I have written a lot about my family over the years and with Father’s Day fast approaching I started really thinking about my dad, Norman Andreas Rudy or Andy, to all those who know him. He’s as salt-of-the-earth as they come. I learned creativity and workmanship from both my mother and father. However, I remember being young and working with my dad in his woodshop having the best conversations and learning to make something out of nothing. My dad is crazy smart and talented. He is what I like to call my mad hatter inventor. He and his partner, Chris Hansen, created a Portioner, which is a high-powered water jet that uses water and a computer to cut food in equal proportions with as little waste as possible. If you’ve ever eaten a chicken nugget or had frozen chicken breast from Costco, you’ve eaten something cut on one of my dad’s machines. He started his business out of our living room and watched it blossom into something that produces volumes of portioned food in every country across the globe. The day he sold his company and retired was a truly blessed day.
Every garage we’ve ever had was not a place to park cars but was his workshop. Most of the furniture in my home was handmade by him and every Christmas the entire family waits with bated breath to see what Papa has made just for them. When I was young, potato chips came in boxes. The cardboard came in large white sheets before they were bent into containers. Somehow, my dad obtained these and he placed one in front of me and one in front of my sister, Sarah. He’d proceeded to draw a large X in the middle of the paper and tell us we were going to learn how to draw with perspective. Then he showed us how to draw a city as if you were standing at the end of the street looking down its depths into oblivion. The buildings close by were huge and detailed, the ones at the far end were tiny and non-descrip. We took painting classes together, and though his work always turned out better, I loved every moment. I get compliments for my artwork even now. I learned all of it from my dad.
While we were growing up he had to work in Alaska most summers. My poor mother, Linda, would have to play the roles of both good cop and bad cop while he was gone, only to be under-appreciated and cast aside whenever my father came home. She was always a good sport and gave a solid foundation of respect, compassion, loyalty, and atonement because my dad could never be the disciplinarian in our family. When we moved from a small town to a bigger town, I was lost. I didn’t understand the kids. Suddenly, the things you wore, the things you said and the way you looked, were unmercifully judged. We didn’t have much money and I wanted the clothes all the other kids wore, not the ones my mama would make me so lovingly with her own two hands. Once I remember crying because a particular pair of jeans containing a star on the pocket, were not going to be a pair I would be allowed to own. They were too expensive. We were working in his shop one weekend and I was complaining about how I wanted the jeans and my dad told me I was a helluva lot more than a pair of jeans with a star on the pocket. He said being one of the herd isn’t interesting, standing out was. It’s something I wouldn’t forget. I even wrote him a poem about it a few years ago, that still hangs in his office now.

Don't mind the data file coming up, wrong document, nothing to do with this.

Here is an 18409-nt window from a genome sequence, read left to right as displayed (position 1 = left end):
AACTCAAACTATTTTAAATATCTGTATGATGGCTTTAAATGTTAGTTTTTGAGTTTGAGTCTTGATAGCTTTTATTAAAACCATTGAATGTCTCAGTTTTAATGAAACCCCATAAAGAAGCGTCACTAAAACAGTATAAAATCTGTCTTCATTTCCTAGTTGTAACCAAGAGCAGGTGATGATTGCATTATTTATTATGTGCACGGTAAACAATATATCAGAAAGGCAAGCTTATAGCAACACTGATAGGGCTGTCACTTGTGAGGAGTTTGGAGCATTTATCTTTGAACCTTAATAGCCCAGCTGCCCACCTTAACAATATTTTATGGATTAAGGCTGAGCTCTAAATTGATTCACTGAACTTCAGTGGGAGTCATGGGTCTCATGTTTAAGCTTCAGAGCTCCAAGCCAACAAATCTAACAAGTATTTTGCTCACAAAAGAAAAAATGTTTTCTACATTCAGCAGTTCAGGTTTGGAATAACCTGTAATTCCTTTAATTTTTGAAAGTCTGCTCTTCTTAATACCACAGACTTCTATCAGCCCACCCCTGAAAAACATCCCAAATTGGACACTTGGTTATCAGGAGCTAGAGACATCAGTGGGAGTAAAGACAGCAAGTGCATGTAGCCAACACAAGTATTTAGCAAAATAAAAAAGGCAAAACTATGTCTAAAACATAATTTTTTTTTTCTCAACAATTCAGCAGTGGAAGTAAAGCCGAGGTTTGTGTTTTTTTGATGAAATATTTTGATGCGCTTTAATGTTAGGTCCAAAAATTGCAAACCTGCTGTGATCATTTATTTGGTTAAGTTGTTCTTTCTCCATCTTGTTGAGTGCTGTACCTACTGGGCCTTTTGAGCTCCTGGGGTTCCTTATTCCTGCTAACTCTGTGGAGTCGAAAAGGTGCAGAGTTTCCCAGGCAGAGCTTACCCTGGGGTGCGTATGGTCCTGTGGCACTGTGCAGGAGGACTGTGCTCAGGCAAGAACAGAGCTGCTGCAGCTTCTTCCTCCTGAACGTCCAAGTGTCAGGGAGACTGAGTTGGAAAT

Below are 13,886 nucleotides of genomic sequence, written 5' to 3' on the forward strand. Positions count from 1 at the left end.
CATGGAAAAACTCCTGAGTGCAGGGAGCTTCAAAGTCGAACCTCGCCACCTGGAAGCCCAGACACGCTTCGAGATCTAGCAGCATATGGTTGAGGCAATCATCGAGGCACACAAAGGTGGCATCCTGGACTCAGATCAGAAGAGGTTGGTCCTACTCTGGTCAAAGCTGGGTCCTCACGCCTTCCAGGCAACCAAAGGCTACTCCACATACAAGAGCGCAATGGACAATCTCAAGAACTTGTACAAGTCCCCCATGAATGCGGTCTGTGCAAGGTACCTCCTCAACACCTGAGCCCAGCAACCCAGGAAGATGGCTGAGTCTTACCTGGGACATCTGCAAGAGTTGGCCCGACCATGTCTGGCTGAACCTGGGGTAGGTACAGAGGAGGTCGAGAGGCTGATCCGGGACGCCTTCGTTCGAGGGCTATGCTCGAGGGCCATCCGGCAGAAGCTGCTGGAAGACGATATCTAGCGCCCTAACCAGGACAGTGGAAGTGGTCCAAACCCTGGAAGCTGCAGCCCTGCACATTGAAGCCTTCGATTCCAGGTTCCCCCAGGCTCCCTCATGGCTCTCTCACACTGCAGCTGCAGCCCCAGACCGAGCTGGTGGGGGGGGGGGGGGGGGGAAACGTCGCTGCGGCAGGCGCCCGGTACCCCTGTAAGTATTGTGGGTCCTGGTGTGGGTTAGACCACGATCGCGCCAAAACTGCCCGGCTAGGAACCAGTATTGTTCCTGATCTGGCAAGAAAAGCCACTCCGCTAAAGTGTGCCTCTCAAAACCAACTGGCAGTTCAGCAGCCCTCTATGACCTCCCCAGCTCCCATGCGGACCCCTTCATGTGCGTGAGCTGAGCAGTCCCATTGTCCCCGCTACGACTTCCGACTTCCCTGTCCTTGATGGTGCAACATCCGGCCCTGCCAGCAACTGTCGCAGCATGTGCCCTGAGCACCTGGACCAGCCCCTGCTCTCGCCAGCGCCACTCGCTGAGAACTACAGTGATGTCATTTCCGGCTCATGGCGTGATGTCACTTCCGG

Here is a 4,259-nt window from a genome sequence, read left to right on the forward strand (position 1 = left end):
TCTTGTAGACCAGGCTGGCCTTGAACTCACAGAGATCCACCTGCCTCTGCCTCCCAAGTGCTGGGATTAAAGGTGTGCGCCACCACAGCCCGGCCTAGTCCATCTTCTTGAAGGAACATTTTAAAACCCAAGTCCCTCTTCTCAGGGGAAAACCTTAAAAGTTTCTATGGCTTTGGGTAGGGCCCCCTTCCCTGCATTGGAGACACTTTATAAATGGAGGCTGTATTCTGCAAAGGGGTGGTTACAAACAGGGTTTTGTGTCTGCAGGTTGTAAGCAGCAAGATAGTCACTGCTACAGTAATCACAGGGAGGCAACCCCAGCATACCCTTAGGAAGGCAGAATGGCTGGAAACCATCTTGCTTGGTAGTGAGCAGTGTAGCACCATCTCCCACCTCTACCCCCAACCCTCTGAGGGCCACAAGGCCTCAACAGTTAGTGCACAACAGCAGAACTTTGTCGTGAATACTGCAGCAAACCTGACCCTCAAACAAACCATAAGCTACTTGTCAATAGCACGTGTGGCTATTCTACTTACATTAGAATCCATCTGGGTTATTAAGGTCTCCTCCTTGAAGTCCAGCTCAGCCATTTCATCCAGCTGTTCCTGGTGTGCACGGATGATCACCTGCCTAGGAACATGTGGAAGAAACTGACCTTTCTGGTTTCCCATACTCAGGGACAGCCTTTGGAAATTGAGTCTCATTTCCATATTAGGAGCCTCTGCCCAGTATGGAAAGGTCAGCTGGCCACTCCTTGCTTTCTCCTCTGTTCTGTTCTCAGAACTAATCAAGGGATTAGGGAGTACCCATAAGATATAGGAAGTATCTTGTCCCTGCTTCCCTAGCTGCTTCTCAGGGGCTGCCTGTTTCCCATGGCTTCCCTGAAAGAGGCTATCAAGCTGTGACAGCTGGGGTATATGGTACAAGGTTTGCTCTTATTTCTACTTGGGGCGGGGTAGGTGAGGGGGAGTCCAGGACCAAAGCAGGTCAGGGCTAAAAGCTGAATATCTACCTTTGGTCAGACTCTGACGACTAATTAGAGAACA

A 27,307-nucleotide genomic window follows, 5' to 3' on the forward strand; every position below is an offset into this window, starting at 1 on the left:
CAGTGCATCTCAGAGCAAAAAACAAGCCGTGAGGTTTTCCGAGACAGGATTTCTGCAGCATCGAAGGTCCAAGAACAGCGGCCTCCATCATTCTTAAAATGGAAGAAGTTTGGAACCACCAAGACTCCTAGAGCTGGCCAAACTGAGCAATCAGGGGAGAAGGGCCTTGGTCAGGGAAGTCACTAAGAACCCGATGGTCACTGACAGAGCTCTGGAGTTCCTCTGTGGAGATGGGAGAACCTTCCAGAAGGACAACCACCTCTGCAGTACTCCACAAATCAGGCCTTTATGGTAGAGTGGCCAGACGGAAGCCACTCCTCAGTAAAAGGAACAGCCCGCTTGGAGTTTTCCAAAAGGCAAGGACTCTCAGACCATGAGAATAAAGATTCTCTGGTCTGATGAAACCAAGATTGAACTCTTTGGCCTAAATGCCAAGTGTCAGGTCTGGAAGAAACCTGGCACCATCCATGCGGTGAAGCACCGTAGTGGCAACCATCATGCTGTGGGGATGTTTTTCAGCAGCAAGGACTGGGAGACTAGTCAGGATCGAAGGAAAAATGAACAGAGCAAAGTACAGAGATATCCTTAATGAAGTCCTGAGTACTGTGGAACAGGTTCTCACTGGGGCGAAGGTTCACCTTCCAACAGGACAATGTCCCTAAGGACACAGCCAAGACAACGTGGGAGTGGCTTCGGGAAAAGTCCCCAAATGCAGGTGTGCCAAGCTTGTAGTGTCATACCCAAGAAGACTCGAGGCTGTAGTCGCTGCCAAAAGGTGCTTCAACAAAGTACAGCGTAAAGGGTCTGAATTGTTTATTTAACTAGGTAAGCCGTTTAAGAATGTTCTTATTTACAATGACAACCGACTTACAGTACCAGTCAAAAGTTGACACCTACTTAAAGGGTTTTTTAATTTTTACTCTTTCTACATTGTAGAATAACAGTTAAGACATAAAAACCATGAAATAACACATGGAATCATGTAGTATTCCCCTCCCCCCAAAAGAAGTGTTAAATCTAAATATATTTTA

My dad was and is, handsome. My son, Charles Andreas looks just like him when he was young. I wanted Charlie to be named for two wonderful, remarkable and selfless men, so he was named after both his grandfathers. He too displays the kind of creativity my father does and learned to draw car schematics from the age of two…yes, I said it…age two! On this Father’s Day, I just wanted to tell you a tiny little bit about my dad and why he means so much to me! I know there are many of you out there that must endure Father’s Day without their beloved patriarch’s, my husband is one of them. I do wish you peace on that day and feel entirely blessed mine is here with me. I sincerely hope each and every one of you are able to reflect on your dad’s with all the love, devotion and gratitude the day of honor holds.